President Robert Mugabe and his wife, Grace, attend a rally of his ruling ZANU-PF party in Harare, Zimbabwe, Nov. 8, 2017.
President Robert Mugabe and his wife, Grace, attend a rally of his ruling ZANU-PF party in Harare, Zimbabwe, Nov. 8, 2017.

JOHANNESBURG - Tension is growing over the status of Zimbabwe's first lady, after President Robert Mugabe praised her at a rally Wednesday, indicating that she may be his pick to replace his recently fired vice president.

"We should uphold the route of the party," Mugabe said at the rally in Harare. "We despise those that abandon the party in the afternoon and, when it is evening, they go against the party. We despise that — it does not matter even if you were very close with the president. It does not matter if the president called you to the party and put you close to him and walked with you through the journey."

As the president spoke, people held up banners showing support for first lady Grace Mugabe. 

Already, state controlled-media — which is loyal to the longtime president — has reported that two provinces have chosen to back Mrs. Mugabe to be the new vice president.

The ruling ZANU-PF party will make the official decision at a party conference in mid-December.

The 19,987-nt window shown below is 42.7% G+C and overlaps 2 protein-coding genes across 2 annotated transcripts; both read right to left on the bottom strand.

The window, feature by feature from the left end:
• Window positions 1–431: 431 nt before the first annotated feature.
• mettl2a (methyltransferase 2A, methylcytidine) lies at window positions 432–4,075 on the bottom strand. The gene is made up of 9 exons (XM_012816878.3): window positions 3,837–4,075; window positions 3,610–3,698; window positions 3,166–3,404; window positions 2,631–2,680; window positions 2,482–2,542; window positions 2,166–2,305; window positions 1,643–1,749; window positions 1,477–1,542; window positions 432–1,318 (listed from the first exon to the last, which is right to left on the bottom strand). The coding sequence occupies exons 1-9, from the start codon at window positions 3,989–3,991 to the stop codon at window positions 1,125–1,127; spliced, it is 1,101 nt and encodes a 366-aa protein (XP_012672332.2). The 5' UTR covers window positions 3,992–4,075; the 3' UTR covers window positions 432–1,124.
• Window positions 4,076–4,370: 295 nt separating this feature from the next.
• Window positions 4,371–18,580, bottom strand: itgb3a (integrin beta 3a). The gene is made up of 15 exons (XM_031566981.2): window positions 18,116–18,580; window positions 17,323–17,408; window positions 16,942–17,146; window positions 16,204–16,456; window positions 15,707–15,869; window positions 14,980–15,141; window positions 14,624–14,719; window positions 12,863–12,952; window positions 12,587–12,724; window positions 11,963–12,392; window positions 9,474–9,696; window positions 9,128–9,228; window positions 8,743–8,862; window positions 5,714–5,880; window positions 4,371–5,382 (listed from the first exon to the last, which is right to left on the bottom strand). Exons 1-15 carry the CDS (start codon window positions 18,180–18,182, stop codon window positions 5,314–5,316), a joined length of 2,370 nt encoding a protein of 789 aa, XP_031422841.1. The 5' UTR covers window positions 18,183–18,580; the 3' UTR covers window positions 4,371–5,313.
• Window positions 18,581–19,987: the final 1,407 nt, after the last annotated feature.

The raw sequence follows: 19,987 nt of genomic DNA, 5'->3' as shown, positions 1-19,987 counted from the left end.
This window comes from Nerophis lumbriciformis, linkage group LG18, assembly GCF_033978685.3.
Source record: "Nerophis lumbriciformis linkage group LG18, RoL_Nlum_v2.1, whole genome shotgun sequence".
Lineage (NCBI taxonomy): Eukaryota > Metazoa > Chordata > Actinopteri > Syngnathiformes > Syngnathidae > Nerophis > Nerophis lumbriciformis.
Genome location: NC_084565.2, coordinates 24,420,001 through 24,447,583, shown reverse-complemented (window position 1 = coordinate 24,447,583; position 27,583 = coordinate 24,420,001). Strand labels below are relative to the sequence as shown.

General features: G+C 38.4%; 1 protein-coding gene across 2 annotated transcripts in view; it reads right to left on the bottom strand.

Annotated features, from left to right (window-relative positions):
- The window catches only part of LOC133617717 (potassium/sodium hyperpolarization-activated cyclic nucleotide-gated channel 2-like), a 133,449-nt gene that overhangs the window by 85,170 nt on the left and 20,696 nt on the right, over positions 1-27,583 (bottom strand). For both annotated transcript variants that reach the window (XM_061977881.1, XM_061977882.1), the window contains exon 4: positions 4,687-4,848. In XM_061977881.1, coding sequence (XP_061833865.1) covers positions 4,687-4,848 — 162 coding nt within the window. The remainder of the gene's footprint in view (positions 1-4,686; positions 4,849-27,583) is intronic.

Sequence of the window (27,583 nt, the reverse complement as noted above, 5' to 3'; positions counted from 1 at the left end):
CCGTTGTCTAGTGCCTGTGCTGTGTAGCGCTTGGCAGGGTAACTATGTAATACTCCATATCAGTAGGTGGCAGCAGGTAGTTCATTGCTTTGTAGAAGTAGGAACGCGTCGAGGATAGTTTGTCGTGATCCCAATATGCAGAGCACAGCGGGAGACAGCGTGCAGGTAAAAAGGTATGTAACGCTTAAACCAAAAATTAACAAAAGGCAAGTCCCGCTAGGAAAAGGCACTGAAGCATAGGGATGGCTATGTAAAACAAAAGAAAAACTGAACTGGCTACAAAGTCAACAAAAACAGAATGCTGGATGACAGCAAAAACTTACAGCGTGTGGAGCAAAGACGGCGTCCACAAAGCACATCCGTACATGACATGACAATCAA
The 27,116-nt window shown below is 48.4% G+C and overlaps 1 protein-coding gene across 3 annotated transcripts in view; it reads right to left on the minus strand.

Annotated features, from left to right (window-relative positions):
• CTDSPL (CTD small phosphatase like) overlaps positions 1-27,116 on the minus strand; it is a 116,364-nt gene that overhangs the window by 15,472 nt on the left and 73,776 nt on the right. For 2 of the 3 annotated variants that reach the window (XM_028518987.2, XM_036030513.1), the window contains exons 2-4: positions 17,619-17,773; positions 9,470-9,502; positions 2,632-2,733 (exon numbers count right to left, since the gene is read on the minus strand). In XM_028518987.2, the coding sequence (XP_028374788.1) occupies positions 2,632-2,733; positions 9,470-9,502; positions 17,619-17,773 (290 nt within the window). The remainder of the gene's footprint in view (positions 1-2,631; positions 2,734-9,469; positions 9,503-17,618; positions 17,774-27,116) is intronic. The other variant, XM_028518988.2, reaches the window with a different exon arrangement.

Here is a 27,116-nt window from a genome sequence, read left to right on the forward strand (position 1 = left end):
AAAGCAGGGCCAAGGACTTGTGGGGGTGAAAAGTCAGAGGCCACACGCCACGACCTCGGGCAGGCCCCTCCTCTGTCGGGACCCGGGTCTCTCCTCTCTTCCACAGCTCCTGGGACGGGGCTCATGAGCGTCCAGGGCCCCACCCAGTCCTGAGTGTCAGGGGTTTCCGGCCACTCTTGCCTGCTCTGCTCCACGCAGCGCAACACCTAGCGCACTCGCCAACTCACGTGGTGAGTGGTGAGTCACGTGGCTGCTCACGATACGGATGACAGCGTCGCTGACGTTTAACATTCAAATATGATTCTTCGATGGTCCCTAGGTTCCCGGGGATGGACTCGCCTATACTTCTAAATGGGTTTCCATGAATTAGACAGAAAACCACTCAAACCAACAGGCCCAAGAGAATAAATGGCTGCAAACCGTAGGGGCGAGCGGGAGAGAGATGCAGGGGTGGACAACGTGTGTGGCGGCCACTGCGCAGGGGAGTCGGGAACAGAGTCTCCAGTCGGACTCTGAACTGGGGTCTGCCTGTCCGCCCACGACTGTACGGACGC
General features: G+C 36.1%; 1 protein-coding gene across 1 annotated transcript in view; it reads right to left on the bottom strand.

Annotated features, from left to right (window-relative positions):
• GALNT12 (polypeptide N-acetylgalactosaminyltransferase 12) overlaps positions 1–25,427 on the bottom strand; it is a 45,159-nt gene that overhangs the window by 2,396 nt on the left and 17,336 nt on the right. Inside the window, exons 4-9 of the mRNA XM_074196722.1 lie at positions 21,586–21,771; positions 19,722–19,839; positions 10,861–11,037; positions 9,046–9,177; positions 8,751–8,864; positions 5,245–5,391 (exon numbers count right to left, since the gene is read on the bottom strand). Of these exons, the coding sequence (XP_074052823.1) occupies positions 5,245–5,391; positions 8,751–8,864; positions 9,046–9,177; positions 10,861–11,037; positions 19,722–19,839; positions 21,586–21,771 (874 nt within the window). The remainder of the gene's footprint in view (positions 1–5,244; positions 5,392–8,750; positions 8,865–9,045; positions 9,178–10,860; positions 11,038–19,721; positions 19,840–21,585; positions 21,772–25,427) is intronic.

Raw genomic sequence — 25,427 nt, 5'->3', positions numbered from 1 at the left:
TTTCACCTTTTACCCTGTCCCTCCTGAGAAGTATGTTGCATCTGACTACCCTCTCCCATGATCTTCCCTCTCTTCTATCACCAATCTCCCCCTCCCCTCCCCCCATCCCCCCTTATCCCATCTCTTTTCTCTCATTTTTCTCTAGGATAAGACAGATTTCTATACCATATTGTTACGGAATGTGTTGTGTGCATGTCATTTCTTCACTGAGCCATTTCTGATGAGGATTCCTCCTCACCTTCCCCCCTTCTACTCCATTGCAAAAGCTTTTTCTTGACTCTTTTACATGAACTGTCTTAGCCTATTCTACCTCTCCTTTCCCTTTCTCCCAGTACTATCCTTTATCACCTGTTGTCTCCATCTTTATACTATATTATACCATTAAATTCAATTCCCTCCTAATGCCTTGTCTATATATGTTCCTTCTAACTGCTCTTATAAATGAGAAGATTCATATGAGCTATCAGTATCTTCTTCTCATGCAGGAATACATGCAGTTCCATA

Meanwhile, Chris Mutsvangwa, the head of Zimbabwe's powerful veterans' association, was in neighboring South Africa on Wednesday, agitating for recently sacked vice president Emmerson Mnangagwa to lead a multi-party coalition to challenge Mugabe in the polls next year.

Former Zimbabwe VP Emmerson Mnangagwa
FILE - Emmerson Mnangagwa, then-vice president of Zimbabwe, greets party supporters in Gweru about 300 kilometres south west of the capital Harare, Sept, 1, 2017.

He deflected the notion of mobilizing the nation's army to overthrow Mugabe by force.

"If we are going have an electoral slate, once the electoral process is restored to an even keel, where there is no interference, we will want a ticket where Mnangagwa becomes the head of the ticket and Dumiso Dabengwa becomes the vice," Mutsvangwa said.

The president fired Mnangagwa on Monday, citing disloyalty, deceitfulness and other issues.

Mutsvangwa served in Mugabe's cabinet in the 1990s and now says he regrets it.

"They [the Mugabes] are using the state, the executive of a doddering, senile old man who has now been completely seized by his wife, who is young and ambitious. We want to say to the region, 'Can't you find a way of making this old man see sense?' …. This is a coup by marriage certificate,'" Mutsvangwa said.

Robert Mugabe is 93 years old; his wife is 52.

In a statement issued Wednesday from an undisclosed location, Mnangagwa said he fled threats on his life, but is safe now and that he was loyal to Mugabe to a fault during his tenure. He says he will now work to restore the integrity of the ruling party — without the Mugabes.